Wednesday, November 16, 2011
Chabad House looks into security system
Rabbi Yehoshua Chincholker, director of the Chabad House Jewish Student Center, said he is tired.
He’s tired of the previous attacks on the center, and he said the situation does not appear to be improving.
“We just can’t afford (the attacks) anymore,” Chincholker said. “It’s very frustrating.”
The most recent vandalism case occurred when Chincholker found two Hebrew letters ripped from the front wall of the Chabad House on Nov. 2.
As no suspect was identified, Chincholker said he decided to install a new security system at the center and is now fundraising among students and the Bloomington community.
“We are looking to purchase an electronic surveillance camera that can help police identify the attackers in the future,” Chincholker said. So far, the center has raised about $1,000 with help from Zeta Beta Tau fraternity but is short by at least $3,000 of the total estimated cost.
Chincholker said the Chabad House was peaceful when he and his wife, Zlata Baila Chincholker, became the center directors in the early 1980s. But, in recent years, the center has been a frequent site of vandalism, some of it targeted and anti-Semitic in nature.
In 2007, a beer bottle was thrown into a window of the Chabad House and the word “Jewish” was stripped from the building’s wall. In November 2010, a limestone rock smashed through the back window just before Hanukkah. Before the end of the season, another rock was thrown at the building, damaging the window and a wall of the second-floor apartment.
“I felt so bad for that girl,” Chincholker said of the tenant who was nearly hit by the rock. “She was doing homework at 6 or 7 a.m. and became the innocent victim. Fortunately, she didn’t get hurt.”
The Chabad House is not the only Jewish cultural center in Bloomington recently targeted. The Helene G. Simon Hillel Center on Third Street was also a target in last year’s wave of anti-Semitic incidents.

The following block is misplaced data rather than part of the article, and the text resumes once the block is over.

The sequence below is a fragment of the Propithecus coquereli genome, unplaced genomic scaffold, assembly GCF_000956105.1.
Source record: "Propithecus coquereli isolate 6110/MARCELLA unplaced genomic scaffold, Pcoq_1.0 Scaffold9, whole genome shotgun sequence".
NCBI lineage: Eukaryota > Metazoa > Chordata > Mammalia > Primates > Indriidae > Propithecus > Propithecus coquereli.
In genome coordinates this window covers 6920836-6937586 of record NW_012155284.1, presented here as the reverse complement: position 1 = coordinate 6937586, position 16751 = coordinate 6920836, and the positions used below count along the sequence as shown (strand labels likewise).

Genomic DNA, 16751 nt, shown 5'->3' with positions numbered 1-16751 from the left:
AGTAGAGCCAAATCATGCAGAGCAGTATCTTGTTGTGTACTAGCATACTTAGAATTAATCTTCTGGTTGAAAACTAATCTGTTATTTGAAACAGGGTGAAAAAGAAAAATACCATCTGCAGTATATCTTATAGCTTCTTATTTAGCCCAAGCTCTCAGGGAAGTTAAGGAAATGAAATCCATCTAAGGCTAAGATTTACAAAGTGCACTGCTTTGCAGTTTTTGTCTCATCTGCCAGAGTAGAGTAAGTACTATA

Chincholker said he has reached out to other directors to coordinate a better way to protect the centers.
Located near the intersection of Seventh Street and Indiana Avenue, the Chabad House falls within the jurisdiction of the Bloomington Police Department, but Chincholker said BPD and the IU Police Department have worked together on the cases.
Officials at other IU cultural centers said they were also very concerned about such crimes and were shocked to learn these attacks are still happening at IU.
“I think other places have had a thing happen here and there but not to the degree as that of the Chabad House,” said La Casa Latino Cultural Center Director Lillian Casillas. “With anti-immigrant sentiment, I have been a bit worried, especially after the two flyers left inside the center week before classes started.”
In August, magnetic letters spelling out hateful expressions were found on the center’s fridge.
Doug Bauder, coordinator of the Gay, Lesbian, Bisexual and Transgender Student Support Services Office, said the office installed one security system when the center was first created.
A security system is also installed at Congregation Beth Shalom, a Bloomington Jewish community house located in the east side of the city.
“We haven’t had any problem with vandalism,” Beth Shalom member Madeline Hirschland said. “But, of course, it is impossible to know whether these facts are related or whether it’s simply the case that the synagogue is in an out-of-the-way location and is not on campus.”
As for the Chabad House, Chincholker said he hopes students and the community can help the center to provide a safer environment on campus, and he encourages people to contact him if they would like to donate. The donation process can be completed online.
“It costs a lot to run the center,” Chincholker said. “Electricity, gas, our dinner service — we’re all on our own.”